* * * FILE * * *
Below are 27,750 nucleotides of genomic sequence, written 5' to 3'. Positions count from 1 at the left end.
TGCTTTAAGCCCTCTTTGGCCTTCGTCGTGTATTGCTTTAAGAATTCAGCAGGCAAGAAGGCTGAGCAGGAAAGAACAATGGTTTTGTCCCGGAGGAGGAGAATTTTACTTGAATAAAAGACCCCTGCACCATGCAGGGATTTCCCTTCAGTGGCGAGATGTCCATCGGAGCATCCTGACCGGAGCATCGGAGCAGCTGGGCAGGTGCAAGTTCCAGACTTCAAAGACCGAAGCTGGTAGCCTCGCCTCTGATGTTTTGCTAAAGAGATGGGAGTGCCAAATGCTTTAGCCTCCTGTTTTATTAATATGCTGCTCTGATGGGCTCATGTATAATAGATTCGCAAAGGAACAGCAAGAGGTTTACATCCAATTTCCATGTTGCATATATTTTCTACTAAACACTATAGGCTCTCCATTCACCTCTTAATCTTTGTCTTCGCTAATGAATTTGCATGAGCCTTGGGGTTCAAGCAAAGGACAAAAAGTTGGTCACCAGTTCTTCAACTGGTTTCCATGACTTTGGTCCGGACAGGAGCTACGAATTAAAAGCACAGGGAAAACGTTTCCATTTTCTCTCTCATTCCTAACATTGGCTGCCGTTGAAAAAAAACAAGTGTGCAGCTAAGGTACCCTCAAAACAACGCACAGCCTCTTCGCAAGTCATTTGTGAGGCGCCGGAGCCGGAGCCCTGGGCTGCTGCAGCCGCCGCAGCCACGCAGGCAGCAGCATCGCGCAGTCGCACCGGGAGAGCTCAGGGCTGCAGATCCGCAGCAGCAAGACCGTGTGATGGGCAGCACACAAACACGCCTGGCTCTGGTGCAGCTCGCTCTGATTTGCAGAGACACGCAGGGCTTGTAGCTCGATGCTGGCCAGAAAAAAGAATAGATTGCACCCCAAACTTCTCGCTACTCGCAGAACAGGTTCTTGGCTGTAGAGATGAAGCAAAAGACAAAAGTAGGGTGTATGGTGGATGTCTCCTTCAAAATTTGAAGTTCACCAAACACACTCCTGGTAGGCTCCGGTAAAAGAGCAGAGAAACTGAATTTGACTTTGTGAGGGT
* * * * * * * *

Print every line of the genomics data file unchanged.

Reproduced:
Below are 27,750 nucleotides of genomic sequence, written 5' to 3'. Positions count from 1 at the left end.
TGCTTTAAGCCCTCTTTGGCCTTCGTCGTGTATTGCTTTAAGAATTCAGCAGGCAAGAAGGCTGAGCAGGAAAGAACAATGGTTTTGTCCCGGAGGAGGAGAATTTTACTTGAATAAAAGACCCCTGCACCATGCAGGGATTTCCCTTCAGTGGCGAGATGTCCATCGGAGCATCCTGACCGGAGCATCGGAGCAGCTGGGCAGGTGCAAGTTCCAGACTTCAAAGACCGAAGCTGGTAGCCTCGCCTCTGATGTTTTGCTAAAGAGATGGGAGTGCCAAATGCTTTAGCCTCCTGTTTTATTAATATGCTGCTCTGATGGGCTCATGTATAATAGATTCGCAAAGGAACAGCAAGAGGTTTACATCCAATTTCCATGTTGCATATATTTTCTACTAAACACTATAGGCTCTCCATTCACCTCTTAATCTTTGTCTTCGCTAATGAATTTGCATGAGCCTTGGGGTTCAAGCAAAGGACAAAAAGTTGGTCACCAGTTCTTCAACTGGTTTCCATGACTTTGGTCCGGACAGGAGCTACGAATTAAAAGCACAGGGAAAACGTTTCCATTTTCTCTCTCATTCCTAACATTGGCTGCCGTTGAAAAAAAACAAGTGTGCAGCTAAGGTACCCTCAAAACAACGCACAGCCTCTTCGCAAGTCATTTGTGAGGCGCCGGAGCCGGAGCCCTGGGCTGCTGCAGCCGCCGCAGCCACGCAGGCAGCAGCATCGCGCAGTCGCACCGGGAGAGCTCAGGGCTGCAGATCCGCAGCAGCAAGACCGTGTGATGGGCAGCACACAAACACGCCTGGCTCTGGTGCAGCTCGCTCTGATTTGCAGAGACACGCAGGGCTTGTAGCTCGATGCTGGCCAGAAAAAAGAATAGATTGCACCCCAAACTTCTCGCTACTCGCAGAACAGGTTCTTGGCTGTAGAGATGAAGCAAAAGACAAAAGTAGGGTGTATGGTGGATGTCTCCTTCAAAATTTGAAGTTCACCAAACACACTCCTGGTAGGCTCCGGTAAAAGAGCAGAGAAACTGAATTTGACTTTGTGAGGGT